The Antisocial Side of Social Media
Have you ever wondered whether social media was having a positive or negative impact on our mental well-being? The American Academy of Pediatrics has issued a warning about the negative effects of social media on young kids and teens, and of course it mentions cyber-bullying. But it notes that the same risks may be true for adults. The key issues include:
1) Addiction. It’s not clear that there is such a thing as internet or social media addiction, but a review study conducted by researchers at Nottingham Trent University concludes that high participation in social media is associated with such symptoms as neglect of personal life, mental preoccupation, escapism, mood-modification and a willingness to conceal addictive behavior.
Perhaps more tellingly, when people are asked to stop participating in social media, they seem to undergo a kind of withdrawal. A study by researchers at Swansea University found measurable psychological and physiological changes in people who are separated from an intense social media habit.
2) Sadness and a lower sense of well-being. Facebook use has been linked to less moment-to-moment happiness and less life satisfaction, and the more use, the more these symptoms appear to be present. Researchers believe that frequent Facebook visitors experience social isolation, and that conclusion has now been extended to 11 of the most popular social media sites.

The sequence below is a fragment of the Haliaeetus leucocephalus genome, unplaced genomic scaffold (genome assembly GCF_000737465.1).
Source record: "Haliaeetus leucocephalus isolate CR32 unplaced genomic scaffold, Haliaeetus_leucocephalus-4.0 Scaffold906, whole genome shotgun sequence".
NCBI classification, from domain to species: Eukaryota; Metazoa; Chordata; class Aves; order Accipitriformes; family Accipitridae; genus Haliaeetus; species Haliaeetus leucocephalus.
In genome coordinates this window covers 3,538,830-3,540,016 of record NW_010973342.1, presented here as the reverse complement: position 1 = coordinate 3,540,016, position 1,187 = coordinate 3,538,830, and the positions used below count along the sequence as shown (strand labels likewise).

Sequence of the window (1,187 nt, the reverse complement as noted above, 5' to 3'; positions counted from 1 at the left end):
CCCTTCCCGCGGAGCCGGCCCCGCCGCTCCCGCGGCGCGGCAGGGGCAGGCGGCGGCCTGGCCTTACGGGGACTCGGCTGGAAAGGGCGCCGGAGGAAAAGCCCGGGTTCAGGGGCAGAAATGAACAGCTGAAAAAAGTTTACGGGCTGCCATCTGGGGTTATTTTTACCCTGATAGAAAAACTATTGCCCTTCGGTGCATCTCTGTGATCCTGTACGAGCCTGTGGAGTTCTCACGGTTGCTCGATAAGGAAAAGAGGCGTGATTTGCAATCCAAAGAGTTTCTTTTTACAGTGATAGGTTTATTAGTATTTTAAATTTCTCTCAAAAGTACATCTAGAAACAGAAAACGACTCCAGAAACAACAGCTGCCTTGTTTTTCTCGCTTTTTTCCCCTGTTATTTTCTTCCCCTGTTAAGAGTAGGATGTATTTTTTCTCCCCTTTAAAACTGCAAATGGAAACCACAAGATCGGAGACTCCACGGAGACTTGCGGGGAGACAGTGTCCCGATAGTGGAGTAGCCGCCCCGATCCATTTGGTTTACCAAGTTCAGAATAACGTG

3) Negative comparisons of our lives with the lives of others. Facebook users seem drawn to compare their lives with the idealized lives that people project with their profiles and pictures—and this can lead to depressive symptoms.
4) Jealousy. Studies have shown that social media use triggers feelings of jealousy and envy, and you can see why: people make their lives look better than they actually are when they post happy updates or vacation pictures on Facebook and other media sites, and the users who see these posts will be motivated to defend themselves, making jealousy-inducing posts of their own. As they try to compete, they are triggering another round of social jealousy across the network.
The research also found, unsurprisingly, that having more friends on social media doesn’t make you more social; it takes actual social interaction to keep up real friendships. A virtual friend doesn’t provide the psychological benefits of real friends who are there with you in person. But you probably knew that already.
Contributed by Bob Veres